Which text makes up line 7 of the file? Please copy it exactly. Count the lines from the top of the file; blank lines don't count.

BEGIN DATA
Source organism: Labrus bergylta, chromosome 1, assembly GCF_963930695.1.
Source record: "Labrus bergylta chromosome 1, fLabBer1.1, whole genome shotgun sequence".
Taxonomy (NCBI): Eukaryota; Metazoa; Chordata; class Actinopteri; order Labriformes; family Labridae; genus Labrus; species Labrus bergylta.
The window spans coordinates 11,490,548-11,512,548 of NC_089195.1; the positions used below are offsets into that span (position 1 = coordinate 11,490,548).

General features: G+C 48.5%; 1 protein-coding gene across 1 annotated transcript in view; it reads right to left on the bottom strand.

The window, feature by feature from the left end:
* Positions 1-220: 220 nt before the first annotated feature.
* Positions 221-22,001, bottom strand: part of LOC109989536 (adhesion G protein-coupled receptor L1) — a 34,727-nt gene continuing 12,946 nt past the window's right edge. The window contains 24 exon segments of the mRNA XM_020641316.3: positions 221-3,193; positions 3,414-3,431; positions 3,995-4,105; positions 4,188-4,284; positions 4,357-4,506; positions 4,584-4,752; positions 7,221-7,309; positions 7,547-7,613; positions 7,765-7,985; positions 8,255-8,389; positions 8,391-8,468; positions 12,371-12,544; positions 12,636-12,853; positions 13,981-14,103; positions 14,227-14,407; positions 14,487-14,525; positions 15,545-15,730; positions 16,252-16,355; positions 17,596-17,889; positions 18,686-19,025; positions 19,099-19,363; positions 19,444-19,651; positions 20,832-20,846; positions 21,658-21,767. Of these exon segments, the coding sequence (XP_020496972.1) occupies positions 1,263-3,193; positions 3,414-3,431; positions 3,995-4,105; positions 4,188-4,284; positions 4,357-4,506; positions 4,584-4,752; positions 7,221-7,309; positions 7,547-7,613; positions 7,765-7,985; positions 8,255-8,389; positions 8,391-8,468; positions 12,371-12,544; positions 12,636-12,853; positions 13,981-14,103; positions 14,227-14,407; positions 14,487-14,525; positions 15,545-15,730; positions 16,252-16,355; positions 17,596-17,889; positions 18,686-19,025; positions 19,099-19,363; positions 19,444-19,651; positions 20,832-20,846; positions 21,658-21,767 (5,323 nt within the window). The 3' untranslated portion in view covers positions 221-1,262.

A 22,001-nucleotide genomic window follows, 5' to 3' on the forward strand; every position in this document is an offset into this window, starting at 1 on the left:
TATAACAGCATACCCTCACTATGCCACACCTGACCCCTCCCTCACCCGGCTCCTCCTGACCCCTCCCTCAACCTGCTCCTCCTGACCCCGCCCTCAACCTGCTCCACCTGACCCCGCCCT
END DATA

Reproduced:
* Positions 1-220: 220 nt before the first annotated feature.